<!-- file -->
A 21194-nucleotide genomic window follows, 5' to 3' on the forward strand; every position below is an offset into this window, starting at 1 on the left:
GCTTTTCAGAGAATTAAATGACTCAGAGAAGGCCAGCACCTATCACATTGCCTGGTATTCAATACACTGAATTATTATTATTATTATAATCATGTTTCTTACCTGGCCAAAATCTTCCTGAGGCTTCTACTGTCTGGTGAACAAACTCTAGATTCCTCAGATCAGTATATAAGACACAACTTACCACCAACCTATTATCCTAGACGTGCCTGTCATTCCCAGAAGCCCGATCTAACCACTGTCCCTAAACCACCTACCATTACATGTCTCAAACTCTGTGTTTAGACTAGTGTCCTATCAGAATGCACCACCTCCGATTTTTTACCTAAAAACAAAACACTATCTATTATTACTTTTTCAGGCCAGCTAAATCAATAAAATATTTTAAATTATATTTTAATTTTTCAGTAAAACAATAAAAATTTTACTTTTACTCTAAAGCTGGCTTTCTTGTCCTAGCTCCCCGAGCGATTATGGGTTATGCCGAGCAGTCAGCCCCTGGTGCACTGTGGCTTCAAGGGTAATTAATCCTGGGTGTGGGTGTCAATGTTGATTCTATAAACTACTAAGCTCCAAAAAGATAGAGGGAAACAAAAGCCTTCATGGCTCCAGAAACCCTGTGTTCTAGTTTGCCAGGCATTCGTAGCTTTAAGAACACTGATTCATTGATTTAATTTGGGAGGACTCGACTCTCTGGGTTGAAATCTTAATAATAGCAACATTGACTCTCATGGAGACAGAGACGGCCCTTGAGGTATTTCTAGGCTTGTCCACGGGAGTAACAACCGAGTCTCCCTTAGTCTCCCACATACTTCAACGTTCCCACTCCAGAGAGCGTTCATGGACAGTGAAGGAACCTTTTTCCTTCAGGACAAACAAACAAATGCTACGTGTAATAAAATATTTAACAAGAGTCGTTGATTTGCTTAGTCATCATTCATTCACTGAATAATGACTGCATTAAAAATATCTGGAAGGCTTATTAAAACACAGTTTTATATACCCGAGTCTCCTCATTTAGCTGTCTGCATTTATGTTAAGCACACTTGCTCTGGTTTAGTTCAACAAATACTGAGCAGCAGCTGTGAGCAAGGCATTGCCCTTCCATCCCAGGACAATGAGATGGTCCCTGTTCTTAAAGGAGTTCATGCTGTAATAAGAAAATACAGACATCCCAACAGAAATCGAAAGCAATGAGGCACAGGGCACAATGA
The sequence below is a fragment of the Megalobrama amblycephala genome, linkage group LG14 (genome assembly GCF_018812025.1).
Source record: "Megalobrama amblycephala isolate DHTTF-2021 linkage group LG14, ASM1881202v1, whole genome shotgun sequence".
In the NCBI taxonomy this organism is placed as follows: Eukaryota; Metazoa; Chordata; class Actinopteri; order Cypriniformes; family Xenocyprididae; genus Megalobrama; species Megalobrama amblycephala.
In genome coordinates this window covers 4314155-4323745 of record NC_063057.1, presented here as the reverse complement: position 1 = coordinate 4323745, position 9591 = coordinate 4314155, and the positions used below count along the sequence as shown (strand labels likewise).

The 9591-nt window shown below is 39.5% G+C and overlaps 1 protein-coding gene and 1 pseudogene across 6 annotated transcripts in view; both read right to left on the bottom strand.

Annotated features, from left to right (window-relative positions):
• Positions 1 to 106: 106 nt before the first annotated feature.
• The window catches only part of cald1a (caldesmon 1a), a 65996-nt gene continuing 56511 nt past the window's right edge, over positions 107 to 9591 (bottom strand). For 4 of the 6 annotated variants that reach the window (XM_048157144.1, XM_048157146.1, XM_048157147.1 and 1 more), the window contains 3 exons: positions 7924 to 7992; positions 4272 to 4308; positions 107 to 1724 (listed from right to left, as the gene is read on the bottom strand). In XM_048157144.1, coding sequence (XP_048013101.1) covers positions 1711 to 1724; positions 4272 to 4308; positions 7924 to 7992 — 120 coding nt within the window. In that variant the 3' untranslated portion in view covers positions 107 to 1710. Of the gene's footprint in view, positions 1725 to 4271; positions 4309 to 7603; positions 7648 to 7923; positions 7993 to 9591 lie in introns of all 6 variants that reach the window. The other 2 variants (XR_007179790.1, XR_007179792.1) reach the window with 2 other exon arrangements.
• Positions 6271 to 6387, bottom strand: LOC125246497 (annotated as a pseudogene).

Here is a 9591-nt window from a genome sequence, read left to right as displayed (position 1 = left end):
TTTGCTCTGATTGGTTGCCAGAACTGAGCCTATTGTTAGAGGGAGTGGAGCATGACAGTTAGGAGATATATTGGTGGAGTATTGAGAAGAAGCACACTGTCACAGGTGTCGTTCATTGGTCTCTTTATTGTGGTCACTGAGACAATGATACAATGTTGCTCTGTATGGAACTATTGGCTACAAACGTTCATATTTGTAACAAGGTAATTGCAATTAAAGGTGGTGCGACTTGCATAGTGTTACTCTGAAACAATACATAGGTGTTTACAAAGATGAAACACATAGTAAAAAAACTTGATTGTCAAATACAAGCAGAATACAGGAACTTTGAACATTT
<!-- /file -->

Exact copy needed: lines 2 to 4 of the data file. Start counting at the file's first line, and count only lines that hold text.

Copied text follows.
GCTTTTCAGAGAATTAAATGACTCAGAGAAGGCCAGCACCTATCACATTGCCTGGTATTCAATACACTGAATTATTATTATTATTATAATCATGTTTCTTACCTGGCCAAAATCTTCCTGAGGCTTCTACTGTCTGGTGAACAAACTCTAGATTCCTCAGATCAGTATATAAGACACAACTTACCACCAACCTATTATCCTAGACGTGCCTGTCATTCCCAGAAGCCCGATCTAACCACTGTCCCTAAACCACCTACCATTACATGTCTCAAACTCTGTGTTTAGACTAGTGTCCTATCAGAATGCACCACCTCCGATTTTTTACCTAAAAACAAAACACTATCTATTATTACTTTTTCAGGCCAGCTAAATCAATAAAATATTTTAAATTATATTTTAATTTTTCAGTAAAACAATAAAAATTTTACTTTTACTCTAAAGCTGGCTTTCTTGTCCTAGCTCCCCGAGCGATTATGGGTTATGCCGAGCAGTCAGCCCCTGGTGCACTGTGGCTTCAAGGGTAATTAATCCTGGGTGTGGGTGTCAATGTTGATTCTATAAACTACTAAGCTCCAAAAAGATAGAGGGAAACAAAAGCCTTCATGGCTCCAGAAACCCTGTGTTCTAGTTTGCCAGGCATTCGTAGCTTTAAGAACACTGATTCATTGATTTAATTTGGGAGGACTCGACTCTCTGGGTTGAAATCTTAATAATAGCAACATTGACTCTCATGGAGACAGAGACGGCCCTTGAGGTATTTCTAGGCTTGTCCACGGGAGTAACAACCGAGTCTCCCTTAGTCTCCCACATACTTCAACGTTCCCACTCCAGAGAGCGTTCATGGACAGTGAAGGAACCTTTTTCCTTCAGGACAAACAAACAAATGCTACGTGTAATAAAATATTTAACAAGAGTCGTTGATTTGCTTAGTCATCATTCATTCACTGAATAATGACTGCATTAAAAATATCTGGAAGGCTTATTAAAACACAGTTTTATATACCCGAGTCTCCTCATTTAGCTGTCTGCATTTATGTTAAGCACACTTGCTCTGGTTTAGTTCAACAAATACTGAGCAGCAGCTGTGAGCAAGGCATTGCCCTTCCATCCCAGGACAATGAGATGGTCCCTGTTCTTAAAGGAGTTCATGCTGTAATAAGAAAATACAGACATCCCAACAGAAATCGAAAGCAATGAGGCACAGGGCACAATGA
The sequence below is a fragment of the Megalobrama amblycephala genome, linkage group LG14 (genome assembly GCF_018812025.1).
Source record: "Megalobrama amblycephala isolate DHTTF-2021 linkage group LG14, ASM1881202v1, whole genome shotgun sequence".